[FoRK] More Eyes on the Prize

Tom Higgins tomhiggins at gmail.com
Mon Feb 7 22:11:53 PST 2005

(got mpg4?  got bt? )


"In meeting assembled, Saturday Feb 5, Bay Area Veterans of the Civil
Rights Movement unanimously adopted the following statment of support
for the protest screenings of "Eyes on the Prize" being organized by
Downhill Battle. The statement is now being circulated to veterans
around the country and we are confident that other Movement sisters
and brothers will sign on and we will forward their names to you.
Please feel free to use our statement in any way you wish if you think
it will be useful.

We have signed up on your website to host a screening on February 8 in
Berkeley, CA at 2300 Carleton St. We will make an effort to obtain
press coverage, but we don't know if that will succeed.

Bay Area Veterans of the Civil Rights Movement
Statement: "Eyes on the Prize"
February 8, 2005

We who are veterans of the Southern Freedom Movement of the 1960s
support efforts to open the corporate copyright vaults and allow
people to view "Eyes on the Prize."

We strongly defend the original purpose of copyright which was to
protect creators, -- artists, composers, performers, photographers,
writers, and others, -- from commercial theft of their work, and to
ensure that creators could make a living from their craft. But today
media conglomerates have imprisoned the copyrights that once belonged
to the creators, seizing the income that rightfully belongs to those
who did the work, denying access to those who cannot afford to pay
their exorbitant fees, and sequestering information that runs counter
to their corporate political agendas.

Information, -- and particularly history, -- is as much a necessity of
intellectual and economic life as food is of biologic life. Not only
is it morally wrong to deny people the necessities of life, it's
impractical because when people cannot afford to buy food they steal
it. As citizens we know that without full access by all to multiple
sources of news and information, democracy itself becomes a myth. And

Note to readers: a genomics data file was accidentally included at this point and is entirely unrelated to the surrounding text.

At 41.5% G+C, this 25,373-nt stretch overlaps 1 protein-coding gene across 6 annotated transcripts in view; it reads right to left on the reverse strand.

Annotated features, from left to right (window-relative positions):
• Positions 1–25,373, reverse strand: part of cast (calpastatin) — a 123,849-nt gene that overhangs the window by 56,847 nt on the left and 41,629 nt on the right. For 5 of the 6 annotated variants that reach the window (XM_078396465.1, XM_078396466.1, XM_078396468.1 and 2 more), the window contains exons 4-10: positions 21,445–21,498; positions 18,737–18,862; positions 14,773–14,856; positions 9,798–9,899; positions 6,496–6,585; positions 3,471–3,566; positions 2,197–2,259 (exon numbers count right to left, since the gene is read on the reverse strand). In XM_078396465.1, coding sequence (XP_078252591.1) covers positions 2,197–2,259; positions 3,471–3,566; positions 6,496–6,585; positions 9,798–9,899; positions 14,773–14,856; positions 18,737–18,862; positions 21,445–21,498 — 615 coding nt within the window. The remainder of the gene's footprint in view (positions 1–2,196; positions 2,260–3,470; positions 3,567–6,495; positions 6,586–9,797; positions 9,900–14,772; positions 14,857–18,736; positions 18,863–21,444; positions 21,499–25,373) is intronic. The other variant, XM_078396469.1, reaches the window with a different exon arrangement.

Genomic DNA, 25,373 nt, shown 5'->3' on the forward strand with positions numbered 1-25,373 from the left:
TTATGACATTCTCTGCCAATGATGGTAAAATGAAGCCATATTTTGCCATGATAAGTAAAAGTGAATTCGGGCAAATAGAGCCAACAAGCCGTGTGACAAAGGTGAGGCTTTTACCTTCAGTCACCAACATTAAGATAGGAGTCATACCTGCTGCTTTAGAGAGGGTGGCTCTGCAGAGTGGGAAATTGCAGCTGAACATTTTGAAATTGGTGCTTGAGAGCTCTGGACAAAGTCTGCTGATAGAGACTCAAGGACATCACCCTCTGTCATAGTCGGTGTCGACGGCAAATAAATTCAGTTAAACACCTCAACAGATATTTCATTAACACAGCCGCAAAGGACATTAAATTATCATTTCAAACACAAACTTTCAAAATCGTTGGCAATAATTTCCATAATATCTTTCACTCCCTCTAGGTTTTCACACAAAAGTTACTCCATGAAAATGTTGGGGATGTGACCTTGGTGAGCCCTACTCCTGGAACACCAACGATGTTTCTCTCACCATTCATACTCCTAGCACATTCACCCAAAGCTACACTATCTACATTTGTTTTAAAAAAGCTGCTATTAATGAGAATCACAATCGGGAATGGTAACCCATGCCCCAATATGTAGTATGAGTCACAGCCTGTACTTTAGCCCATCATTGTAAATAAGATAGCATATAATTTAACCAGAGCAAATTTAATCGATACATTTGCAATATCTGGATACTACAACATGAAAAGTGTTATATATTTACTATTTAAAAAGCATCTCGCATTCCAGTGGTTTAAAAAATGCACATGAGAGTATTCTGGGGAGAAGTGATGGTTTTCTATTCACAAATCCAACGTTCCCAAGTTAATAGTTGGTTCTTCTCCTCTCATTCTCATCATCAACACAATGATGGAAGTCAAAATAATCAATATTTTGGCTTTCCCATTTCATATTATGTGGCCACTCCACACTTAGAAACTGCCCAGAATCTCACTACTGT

as Toni Morrison told us in 1986, "Access to knowledge is the superb,
the supreme act of truly great civilizations."

To us, knowledge is a human right every bit as important as the right
to vote and the right be treated with courtesy and respect. Therefore,
we do not believe that reading, or viewing, or listening is, or should
ever become, a crime. Nor should access to information become a luxury
sold only to the wealthy.

The events, images, narratives, and songs of "Eyes on the Prize" were
not written, created, or performed by the corporations who now have
the copyrights under their lock and key. It was those who gave their
lives in the struggle, the heroic children of Birmingham, the
courageous citizens of Mississippi, the Selma marchers, the school
integrators, the sit-ins and Freedom Riders, and the people of a
thousand colleges, towns, and hamlets across the South who created the
Civil Rights Movement and we have a right to have our stories told.

Therefore, in the spirit of Southern Freedom Movement, we who once
defied the laws and customs that denied people of color their human
rights and dignity, we whose faces are seen in "Eyes on the Prize," we
who helped produce it, tonight defy the media giants who have buried
our story in their vaults by publicly sharing episodes of this
forbidden knowledge with all who wish to see it.

Bay Area Veterans of the Civil Rights Movement

Chude (Pam Parker) Allen
Connie Currie
Hardy Frye
Aviva Futorian
Miriam Cohen Glickman
Bruce Hartford
Phil Hutchings
Don Jelinek
Joyce Ladner
Martha Livingston
William Mandel
Claire O'Conner
Gwen Patton
Wazir (Willie) Peacock
Charles Person
Betty Garman Robinson
Jimmy Rogers
John (Hunter Bear) Salter
Florence Tate
Jean Wiley

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